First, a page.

November 18, 2013
Land Management Could Save Butterfly Populations
Lee Rannals for redOrbit.com – Your Universe Online
Researchers from Sweden and Germany writing in the journal Nature Conservation reviewed effects of land management on butterfly diversity using historical and current surveys over the past 100 years. The study focused on systematic surveys of butterfly population trends and extinction rates in southern Swedish agriculture landscapes.
Many butterfly populations are closely associated with the agriculture landscape. Scientists say that changes in farming practices and land use can have far-reaching consequences for the success and persistence of butterfly fauna.
Land use in northern Europe has changed markedly with key butterfly habitats, such as hay meadows, disappearing at alarming rates. The grazed, mixed and open woodlands have transformed into dense forests and domestic grazers have been relocated from woodlands to arable fields and semi-natural grasslands. Hay and silage harvest start earlier in the season than before, reducing the time available for larval development.
“As a consequence, considerable areas of traditionally managed grasslands that once were unfertilized, mowed late in summer and then grazed have become intensively used land or abandoned,” the researchers wrote in the journal. “This changed management has had a substantial negative effect on flora and fauna, and many species are declining and are on the verge of regional extinction. Indeed, the declining European semi-natural grasslands are associated with a unique set of species that since long has been adapted to these habitats.”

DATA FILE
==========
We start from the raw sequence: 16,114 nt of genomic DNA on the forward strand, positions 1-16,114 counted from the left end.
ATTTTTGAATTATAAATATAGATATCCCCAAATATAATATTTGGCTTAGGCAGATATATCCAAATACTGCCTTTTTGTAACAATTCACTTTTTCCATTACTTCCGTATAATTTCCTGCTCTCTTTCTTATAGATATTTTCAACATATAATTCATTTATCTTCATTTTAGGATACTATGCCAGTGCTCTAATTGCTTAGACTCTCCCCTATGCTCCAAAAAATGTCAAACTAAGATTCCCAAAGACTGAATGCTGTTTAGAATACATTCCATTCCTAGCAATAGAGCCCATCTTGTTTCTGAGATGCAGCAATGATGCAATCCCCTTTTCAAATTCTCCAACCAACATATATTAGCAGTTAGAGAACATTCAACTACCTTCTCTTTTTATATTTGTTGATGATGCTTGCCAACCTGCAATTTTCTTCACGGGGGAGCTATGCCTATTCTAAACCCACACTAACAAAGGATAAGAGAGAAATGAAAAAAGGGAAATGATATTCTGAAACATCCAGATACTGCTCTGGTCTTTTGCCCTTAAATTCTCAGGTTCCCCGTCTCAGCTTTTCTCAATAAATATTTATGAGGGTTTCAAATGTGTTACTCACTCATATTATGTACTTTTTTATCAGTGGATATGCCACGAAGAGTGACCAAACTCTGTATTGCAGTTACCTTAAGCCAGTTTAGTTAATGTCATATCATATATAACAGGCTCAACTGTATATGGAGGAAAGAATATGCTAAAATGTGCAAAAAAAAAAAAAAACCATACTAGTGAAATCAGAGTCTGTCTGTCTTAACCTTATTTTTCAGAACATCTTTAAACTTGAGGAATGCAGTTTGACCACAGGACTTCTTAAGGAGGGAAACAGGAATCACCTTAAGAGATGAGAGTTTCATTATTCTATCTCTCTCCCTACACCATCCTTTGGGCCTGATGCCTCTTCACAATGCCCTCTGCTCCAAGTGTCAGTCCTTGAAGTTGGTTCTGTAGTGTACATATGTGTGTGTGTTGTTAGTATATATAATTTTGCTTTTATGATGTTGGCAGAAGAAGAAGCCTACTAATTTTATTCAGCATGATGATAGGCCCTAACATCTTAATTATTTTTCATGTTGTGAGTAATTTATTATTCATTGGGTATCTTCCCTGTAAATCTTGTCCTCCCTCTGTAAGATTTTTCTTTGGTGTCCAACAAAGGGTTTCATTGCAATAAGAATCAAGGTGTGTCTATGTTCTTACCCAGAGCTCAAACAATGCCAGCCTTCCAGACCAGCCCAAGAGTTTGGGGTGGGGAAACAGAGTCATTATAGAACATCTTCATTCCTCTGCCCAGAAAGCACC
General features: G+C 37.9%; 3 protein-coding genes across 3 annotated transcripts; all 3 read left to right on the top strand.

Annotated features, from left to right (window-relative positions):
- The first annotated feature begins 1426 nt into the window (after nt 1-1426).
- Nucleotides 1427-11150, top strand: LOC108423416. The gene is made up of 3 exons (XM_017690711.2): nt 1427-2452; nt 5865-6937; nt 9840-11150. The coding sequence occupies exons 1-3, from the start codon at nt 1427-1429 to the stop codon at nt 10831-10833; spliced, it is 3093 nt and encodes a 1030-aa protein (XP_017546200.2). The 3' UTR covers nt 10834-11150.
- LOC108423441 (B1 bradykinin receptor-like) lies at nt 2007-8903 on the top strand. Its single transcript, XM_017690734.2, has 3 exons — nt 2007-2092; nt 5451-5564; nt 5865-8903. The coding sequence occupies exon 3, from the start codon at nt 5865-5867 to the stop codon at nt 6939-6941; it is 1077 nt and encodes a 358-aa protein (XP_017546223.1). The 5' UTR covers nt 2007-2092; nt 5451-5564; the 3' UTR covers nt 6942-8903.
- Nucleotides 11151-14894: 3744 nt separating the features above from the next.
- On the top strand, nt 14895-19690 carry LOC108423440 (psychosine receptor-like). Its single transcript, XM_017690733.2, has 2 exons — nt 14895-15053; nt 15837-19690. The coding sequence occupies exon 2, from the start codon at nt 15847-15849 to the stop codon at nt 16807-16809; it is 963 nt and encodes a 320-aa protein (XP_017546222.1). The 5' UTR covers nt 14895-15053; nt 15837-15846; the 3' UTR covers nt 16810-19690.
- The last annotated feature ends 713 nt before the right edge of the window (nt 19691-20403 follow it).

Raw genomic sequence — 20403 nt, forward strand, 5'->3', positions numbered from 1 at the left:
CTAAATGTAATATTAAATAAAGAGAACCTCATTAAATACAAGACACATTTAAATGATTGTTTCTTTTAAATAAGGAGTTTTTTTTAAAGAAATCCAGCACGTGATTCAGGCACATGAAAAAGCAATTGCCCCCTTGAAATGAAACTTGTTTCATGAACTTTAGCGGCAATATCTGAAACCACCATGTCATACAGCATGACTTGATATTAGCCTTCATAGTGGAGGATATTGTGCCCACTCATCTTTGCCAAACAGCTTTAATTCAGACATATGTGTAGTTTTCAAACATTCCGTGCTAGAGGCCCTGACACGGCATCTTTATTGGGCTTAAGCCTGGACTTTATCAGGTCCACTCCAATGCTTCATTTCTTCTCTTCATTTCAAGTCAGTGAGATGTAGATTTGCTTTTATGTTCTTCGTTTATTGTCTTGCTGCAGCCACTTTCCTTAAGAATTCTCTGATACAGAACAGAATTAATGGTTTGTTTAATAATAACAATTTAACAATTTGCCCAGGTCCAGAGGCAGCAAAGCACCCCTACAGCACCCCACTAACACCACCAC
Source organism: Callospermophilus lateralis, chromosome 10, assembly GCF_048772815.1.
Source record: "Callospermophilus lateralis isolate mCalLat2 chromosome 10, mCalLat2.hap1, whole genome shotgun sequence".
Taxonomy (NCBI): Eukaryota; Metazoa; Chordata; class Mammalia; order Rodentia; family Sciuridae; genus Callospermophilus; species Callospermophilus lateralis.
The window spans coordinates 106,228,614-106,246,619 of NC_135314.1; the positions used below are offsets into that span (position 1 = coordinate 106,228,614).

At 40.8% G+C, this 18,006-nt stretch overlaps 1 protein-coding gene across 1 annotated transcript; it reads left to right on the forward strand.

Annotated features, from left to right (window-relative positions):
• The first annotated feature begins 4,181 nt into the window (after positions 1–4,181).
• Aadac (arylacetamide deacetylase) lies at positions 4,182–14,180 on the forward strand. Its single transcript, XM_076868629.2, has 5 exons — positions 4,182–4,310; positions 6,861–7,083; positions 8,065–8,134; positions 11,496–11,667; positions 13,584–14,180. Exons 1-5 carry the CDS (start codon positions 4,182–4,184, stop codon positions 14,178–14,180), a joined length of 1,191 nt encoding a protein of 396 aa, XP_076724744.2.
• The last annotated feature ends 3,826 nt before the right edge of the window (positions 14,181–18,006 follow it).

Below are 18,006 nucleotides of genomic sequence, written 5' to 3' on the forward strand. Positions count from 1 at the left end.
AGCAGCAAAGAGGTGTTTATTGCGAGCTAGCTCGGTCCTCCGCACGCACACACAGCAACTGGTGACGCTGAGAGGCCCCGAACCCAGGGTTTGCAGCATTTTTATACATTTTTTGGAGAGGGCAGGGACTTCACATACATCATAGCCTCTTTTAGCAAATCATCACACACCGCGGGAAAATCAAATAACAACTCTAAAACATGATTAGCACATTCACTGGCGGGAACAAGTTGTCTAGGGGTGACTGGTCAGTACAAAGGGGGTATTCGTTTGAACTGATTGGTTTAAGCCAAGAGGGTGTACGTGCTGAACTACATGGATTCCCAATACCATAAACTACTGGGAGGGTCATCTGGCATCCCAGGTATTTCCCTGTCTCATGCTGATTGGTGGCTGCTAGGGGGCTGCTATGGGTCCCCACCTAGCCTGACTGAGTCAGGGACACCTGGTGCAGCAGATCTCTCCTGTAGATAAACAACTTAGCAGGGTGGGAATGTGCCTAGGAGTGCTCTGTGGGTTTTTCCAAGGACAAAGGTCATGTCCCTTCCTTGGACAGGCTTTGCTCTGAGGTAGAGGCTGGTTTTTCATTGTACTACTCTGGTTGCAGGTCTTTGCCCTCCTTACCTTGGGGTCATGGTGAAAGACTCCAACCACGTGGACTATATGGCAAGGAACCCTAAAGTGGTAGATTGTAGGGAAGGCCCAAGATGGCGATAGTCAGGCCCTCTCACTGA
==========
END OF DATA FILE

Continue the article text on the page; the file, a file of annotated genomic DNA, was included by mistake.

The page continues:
Change in land use has markedly reduced the availability of nectar resources in the landscape. Researchers also say that current agricultural subsidy systems favoring intensive grazing on the remaining semi-natural grasslands is also adding to these problems for butterflies.
The team said that traditional conservation efforts have focused on plants, but during the last 30 years, butterflies have gained more attention and the knowledge about them is well-established. The scientists believe that relatively minor adjustments to land management could potentially have drastic counteracting effects on the declining butterfly population.
In order to mitigate risks of further species loss and to help recover some of the threatened butterfly populations, the team recommends twelve management measures favorable for butterflies. Some of these examples include later grazing, rotational grazing with parts of semi-natural grasslands grazed only in late summer in some years, and careful choice of grazers.
“Today, abandoned grasslands are very common in less productive areas and might in a near future become transformed into forests. There is an urgent need for immediate action to preserve the most endangered types of grassland vegetation such as unfertilized, mown and lightly grazed areas, as well as to manage the abandoned grasslands before it is too late,” the researchers wrote in the journal.